Water shortage a common issue

By Talimalie Uta ,

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Hard working man pleading for water Gaoa Semi (50) Tuanai Uta.

Hard working man pleading for water Gaoa Semi (50) Tuanai Uta. (Photo: Aruna Lolani)

It is hard to believe that its 2017 and the lack of water and electricity still exists in Samoa

The question is:

 Why has this become a common issue these days? 

For Gaoa Semi, 50 of Tuanai Tai, knows it well because his family experiences the same issue. 

Mr. Gaoa told the village voice, he can live without electricity but for water, it is a must. 

The 50 year old expresses his concerns to the Village Voice, about living in forestry area without water. 

“This has been happening for a very long time now; to be honest it has become very tiring…”

“Most of us living in the coastal part of the village have plantation in the forestry area.

“And this is where we get most of our earnings from, our plantation. Therefore, how can we develop our agricultural estate if we don’t have water,” said the concerned citizen.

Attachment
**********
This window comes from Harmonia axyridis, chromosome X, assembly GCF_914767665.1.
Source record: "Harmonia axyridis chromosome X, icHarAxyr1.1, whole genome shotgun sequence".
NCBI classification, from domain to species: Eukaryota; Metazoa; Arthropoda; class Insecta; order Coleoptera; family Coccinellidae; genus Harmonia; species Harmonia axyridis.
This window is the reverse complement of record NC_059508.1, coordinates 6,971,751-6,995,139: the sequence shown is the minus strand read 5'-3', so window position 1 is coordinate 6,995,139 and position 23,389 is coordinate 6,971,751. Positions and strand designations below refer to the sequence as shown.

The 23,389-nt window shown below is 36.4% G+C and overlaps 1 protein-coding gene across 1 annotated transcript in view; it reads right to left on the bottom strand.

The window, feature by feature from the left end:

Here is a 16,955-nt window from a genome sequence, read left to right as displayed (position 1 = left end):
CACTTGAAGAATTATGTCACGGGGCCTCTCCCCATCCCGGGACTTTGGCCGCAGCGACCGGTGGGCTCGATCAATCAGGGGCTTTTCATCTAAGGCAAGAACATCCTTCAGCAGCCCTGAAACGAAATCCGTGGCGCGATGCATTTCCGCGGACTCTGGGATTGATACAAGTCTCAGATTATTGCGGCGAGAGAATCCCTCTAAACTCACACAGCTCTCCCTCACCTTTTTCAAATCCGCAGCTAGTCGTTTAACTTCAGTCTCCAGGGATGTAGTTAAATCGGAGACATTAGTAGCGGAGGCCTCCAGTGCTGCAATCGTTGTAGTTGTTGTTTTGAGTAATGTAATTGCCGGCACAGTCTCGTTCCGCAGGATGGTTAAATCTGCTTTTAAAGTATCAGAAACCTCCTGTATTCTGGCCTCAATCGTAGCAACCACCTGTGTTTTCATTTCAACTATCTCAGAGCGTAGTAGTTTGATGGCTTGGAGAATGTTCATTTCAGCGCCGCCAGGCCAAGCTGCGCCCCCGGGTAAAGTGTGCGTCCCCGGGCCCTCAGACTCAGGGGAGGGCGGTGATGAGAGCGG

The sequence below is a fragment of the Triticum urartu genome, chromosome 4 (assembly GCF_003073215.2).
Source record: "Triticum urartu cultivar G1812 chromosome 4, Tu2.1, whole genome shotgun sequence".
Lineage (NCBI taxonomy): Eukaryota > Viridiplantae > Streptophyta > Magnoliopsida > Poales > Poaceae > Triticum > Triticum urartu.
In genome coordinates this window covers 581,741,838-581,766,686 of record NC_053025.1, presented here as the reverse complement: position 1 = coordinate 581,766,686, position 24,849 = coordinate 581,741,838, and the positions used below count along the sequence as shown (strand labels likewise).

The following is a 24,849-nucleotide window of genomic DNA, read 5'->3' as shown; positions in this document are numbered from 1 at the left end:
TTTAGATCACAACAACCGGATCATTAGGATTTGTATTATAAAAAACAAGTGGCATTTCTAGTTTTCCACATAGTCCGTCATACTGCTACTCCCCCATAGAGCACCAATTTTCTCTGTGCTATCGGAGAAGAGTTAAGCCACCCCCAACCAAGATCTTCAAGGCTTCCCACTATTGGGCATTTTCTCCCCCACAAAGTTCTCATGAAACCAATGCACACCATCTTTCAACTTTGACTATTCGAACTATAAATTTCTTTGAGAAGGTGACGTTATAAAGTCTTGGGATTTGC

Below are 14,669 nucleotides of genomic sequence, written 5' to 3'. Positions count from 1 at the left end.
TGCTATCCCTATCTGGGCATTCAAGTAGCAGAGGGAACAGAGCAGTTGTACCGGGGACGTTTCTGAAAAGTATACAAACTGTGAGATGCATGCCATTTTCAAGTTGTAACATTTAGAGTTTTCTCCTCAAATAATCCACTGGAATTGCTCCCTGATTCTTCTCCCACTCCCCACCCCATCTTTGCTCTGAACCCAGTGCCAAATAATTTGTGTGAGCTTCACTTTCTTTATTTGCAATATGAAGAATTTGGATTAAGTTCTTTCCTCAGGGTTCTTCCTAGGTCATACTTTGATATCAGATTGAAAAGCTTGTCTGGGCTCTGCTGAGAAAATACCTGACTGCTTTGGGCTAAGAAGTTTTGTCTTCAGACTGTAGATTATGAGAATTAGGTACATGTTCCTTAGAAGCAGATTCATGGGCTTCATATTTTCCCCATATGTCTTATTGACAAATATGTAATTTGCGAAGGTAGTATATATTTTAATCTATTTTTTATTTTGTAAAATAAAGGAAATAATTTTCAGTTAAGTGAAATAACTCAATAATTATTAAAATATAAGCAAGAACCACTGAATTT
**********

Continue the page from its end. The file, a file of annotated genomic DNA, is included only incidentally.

“Something has to be done.”

Moreover, the 50 year old elaborated on how their Village Mayor and Member of Parliament have sent a request to government for water supply long time ago. However, up till now, they still haven’t got any answers from them.

“Our pulenuu requested the government to fix our water pipes, to allow the government water to reach our homes in the forestry areas.

“And to date, we have not heard from the government. “This is their priority, yet it appears our plea has fallen on deaf ears. 

“It is very disappointing because we have been waiting for years for a miracle to happen,” he said. 

For Gaoa the plantation is what his family relies on most of the time. “Water is vital, it is a daily necessity and people need it for living in this world and so as plants. 

“In order for their crops to grow well, water is very much needed.

“Well I don’t really care about not having electricity because there are many other ways to get the light in the dark. 

“I wish I could say the same for water. Water is vital to me and my plantation. 

“We have been urged by the government to utilize the lands yet they are not doing their part.” 

According to Gaoa, their only option to get water is the rain or fetches it from families living in the coastal area of the village. 

“As you can see, I’m getting old and my strength is not the same. I hope the government will consider our plea on this newspaper and act accordingly,” said Gaoa.

© Samoa Observer 2016

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